Blowfly - Biography

Blowfly, the original “dirty rapper,” is the Godfather of America’s pop underworld. The always masked, super-hero costumed entertainer specializes in exceedingly obscene parodies of chart hits, along with liberal doses of his own uber-raunchy originals. The evolutionary climax of a long line of African-American boundary-pushers exemplified by Redd Foxx and Rudy Ray Moore, Blowfly’s relentless zeal for outrageous wordplay earned him an international cult following, yet his music has also inspired numerous contemporary hip-hop and R&B stars, and Blowfly samples have turned up in songs by everyone from Ice Cube to Puff Daddy. Famed as the world’s premier, groundbreaking rap artist—his 1965 “Rap Dirty” single preceded The Sugarhill Gang by more than a decade—Blowfly’s lightning wit, relentless eroto-mania and scatological wordplay, not to mention his outlandish, sequin-emblazoned caped crusader wardrobe, have established him as both a one-of-a-kind performer and the poster child for Freedom of Expression 


By day, Blowfly is Clarence Reid, mild-mannered, well-traveled and successful soul/R&B songwriter and performer, a man who espouses strong Christian faith, eschews all wine and liquor yet is ready at a moment’s notice to transform into his uncontrolled (and hysterically funny) alter ego. While Reid was always more successful behind the scenes, Blowfly excels at upfront and in your face verbal assaults and has long since emerged from the after-hours Southern black nightclub circuit to mainstream rock clubs. He maintains a steady schedule of bookings, throwing down vintage B-Fly favorites like “Porno Freak” and “Shittin’ on the Dock of the Bay” alongside hipster-pleasing acts of equal-opportunity degradation—Iggy Pop’s “Now I Wanna Be Your Dog” becomes “Now I Wanna Fuck Your Dog” and The Clash’s “Should I Stay or Should I Go?” morphs into “Should I Fuck That Big Fat Ho?” Vulgar in the extreme, Blowfly—who also excels at berating his audiences with the vilest of insults—has developed a show-stopping routine that’s won him fame in low places around the world.


Born February 14, 1945, in Cochran, Georgia, Clarence Reid was a professional singer and musician by his early twenties. Singing with R&B group The Del Mires, he went out on his own with solo debut with Nobody But You Baby (1969 Atco), a first-rate set of Reid’s tough R&B-soul style—samples from the title track have been featured on discs by DMX and KRS-One—that enjoyed limited success. Reid went to work for Miami-based TK Records and their subsidiary Alston, releasing the albums Running Water (1973 Alston) and Clarence Reid on the Job (1976 Alston) and also serving at the same time—far more successfully—as a songwriter and producer.


Reid co-wrote Betty Wright’s R&B hit “Girls Can’t Do What the Guys Do,” and the million-selling “Clean Up Woman,” which spent two months in the R&B Top Five and crossed over to the pop Top Ten. He also wrote Wright’s Top Ten R&B entries “Baby Sitter” and “Let Me Be Your Lovemaker,” while co-writing and helping to produce Gwen McRae’s “Rockin’ Chair,” the latter of which climbed to #1 on the R&B chart in 1975. Reid was also partly responsible for the formation of disco artists KC & the Sunshine Band, introducing Harry KC Casey to future band member Richard Finch and exposing them to the Florida regional funk spin-off junkanoo, the thumping party sound which they soon parlayed into mega-stardom.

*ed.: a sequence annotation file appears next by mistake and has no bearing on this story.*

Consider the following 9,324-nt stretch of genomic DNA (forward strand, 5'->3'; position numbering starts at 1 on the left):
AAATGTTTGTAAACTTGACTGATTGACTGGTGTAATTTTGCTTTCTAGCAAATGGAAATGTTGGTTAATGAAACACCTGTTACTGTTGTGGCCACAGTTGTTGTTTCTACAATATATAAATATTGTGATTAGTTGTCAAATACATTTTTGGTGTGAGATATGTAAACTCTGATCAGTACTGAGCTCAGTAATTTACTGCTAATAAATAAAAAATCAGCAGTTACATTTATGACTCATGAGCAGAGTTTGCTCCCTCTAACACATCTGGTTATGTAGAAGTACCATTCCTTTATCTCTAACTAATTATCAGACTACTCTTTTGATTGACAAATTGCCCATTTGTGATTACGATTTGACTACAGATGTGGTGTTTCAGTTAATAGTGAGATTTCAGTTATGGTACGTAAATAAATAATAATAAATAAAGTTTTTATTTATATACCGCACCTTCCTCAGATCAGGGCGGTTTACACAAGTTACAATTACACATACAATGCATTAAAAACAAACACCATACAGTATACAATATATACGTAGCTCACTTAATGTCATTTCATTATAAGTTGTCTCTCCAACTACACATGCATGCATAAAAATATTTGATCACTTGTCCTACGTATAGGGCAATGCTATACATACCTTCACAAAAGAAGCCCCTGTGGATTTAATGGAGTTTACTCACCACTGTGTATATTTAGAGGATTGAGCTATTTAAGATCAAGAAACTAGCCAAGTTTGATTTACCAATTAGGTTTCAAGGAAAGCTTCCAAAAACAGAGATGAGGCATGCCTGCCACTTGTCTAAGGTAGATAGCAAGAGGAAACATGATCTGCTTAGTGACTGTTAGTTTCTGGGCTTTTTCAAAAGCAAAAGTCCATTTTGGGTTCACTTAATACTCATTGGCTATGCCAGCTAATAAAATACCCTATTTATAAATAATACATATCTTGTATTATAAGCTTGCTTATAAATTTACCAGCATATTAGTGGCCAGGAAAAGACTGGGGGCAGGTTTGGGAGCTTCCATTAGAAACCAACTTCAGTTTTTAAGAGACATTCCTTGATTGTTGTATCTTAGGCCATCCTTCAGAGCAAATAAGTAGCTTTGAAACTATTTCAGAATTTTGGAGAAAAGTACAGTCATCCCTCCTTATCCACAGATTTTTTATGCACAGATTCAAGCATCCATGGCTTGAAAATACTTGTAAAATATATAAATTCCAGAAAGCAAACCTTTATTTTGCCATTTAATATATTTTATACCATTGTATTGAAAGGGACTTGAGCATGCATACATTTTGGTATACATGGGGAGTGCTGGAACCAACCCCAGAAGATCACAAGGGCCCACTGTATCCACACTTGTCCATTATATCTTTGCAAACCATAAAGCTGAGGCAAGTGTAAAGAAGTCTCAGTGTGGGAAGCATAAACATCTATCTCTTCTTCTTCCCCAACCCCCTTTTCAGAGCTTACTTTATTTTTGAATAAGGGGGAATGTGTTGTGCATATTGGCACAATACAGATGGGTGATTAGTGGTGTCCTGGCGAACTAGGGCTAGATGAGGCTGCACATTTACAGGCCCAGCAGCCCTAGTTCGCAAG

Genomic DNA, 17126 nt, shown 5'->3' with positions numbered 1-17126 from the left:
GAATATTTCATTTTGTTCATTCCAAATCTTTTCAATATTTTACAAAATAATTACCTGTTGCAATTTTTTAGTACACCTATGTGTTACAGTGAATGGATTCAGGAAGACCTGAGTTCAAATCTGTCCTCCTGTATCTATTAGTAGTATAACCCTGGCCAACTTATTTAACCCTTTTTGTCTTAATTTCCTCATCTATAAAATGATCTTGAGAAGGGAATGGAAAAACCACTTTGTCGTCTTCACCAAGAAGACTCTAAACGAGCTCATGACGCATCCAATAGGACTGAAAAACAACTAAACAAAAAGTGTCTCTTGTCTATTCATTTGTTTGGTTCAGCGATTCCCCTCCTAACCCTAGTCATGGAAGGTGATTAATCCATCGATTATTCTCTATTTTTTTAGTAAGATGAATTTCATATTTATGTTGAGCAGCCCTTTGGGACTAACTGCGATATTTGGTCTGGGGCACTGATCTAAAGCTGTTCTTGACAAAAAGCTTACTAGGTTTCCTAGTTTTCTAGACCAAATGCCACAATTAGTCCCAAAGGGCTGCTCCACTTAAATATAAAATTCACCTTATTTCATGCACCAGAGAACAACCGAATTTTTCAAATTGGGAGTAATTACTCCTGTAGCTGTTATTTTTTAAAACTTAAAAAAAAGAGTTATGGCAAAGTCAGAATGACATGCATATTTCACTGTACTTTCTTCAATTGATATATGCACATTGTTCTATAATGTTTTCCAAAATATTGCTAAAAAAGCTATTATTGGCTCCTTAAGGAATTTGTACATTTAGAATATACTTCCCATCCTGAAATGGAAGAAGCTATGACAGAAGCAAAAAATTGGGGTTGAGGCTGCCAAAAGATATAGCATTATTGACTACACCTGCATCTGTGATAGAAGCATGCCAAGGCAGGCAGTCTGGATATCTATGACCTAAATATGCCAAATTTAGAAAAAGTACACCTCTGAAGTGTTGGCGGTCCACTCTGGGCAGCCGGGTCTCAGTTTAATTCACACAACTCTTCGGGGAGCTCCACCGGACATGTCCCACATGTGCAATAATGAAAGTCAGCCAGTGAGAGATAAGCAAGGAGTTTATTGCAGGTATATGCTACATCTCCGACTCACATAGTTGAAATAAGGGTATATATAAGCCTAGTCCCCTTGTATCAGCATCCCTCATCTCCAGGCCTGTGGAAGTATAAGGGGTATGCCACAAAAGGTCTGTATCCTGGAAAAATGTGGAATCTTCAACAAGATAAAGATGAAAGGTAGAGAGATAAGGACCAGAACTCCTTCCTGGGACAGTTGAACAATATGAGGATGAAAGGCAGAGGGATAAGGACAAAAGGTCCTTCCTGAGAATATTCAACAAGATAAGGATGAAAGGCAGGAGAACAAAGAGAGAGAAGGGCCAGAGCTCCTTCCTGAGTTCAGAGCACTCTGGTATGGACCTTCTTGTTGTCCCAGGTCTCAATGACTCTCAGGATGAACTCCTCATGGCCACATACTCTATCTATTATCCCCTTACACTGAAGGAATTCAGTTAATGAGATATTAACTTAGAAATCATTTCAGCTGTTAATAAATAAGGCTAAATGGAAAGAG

Reid’s Blowfly persona was always bubbling under the surface and reaches back to his youth. When his Grandma caught him singing a filthy extemporaneous version of “The Twist”—C’mon, Baby, Suck My Dick—she proclaimed him “nastier than a blowfly.” While “Rap Dirty” seemed a one-off aberration at the time of its release, by 1971 Reid was subsumed by Blowfly, resulting in the classic self-released debut Weird World of Blowfly, followed three years later by Blowfly on TV and a string of annual releases, all on his vanity Weird World imprint.


By 1980, the Blowfly Party album reached the R&B chart’s Top Thirty and the legend of Blowfly was breaking out of the African-American underground and started to permeate every corner of offbeat hipster-dom. It wasn’t all laughs for Blowfly, though; chronically controversial, at least one record was busted for stocking his Porno Freak (1978 Weird World) and, at one point, ASCAP threatened a lawsuit after he turned the Dinah Washington classic, “What A Difference A Day Makes” into “What A Difference A Lay Makes.”


But Blowfly’s super powers never failed him and he steadily churned out one delightful abomination after another. Often bootlegged and never exactly a huge seller—although The Twisted World of Blowfly (1991 Oops!) made #76 spot on the R&B album chart—Blowfly nonetheless formed alliances slightly more mainstream figures, such as Digital Underground, Flea of The Red Hot Chile Peppers, rock extremists Anti-Seen and former Dead Kennedys lead singer, Jello Biafra. In fact, Biafra’s own record label signed Blowfly up for Fahrenheit 69 (2005 Alternative Tentacles) and Blowfly’s Punk Rock Party (2005 Alternative Tentacles). Even in his mid-sixties, the unstoppable filth-monger pressed on with a vengeance, touring not only across America but as far away as Germany and Australia. With Blowfly, only one thing is really certain: the worst is yet to come. Clarence Reid died January 17, 2016 of liver cancer. He was 76 years old.

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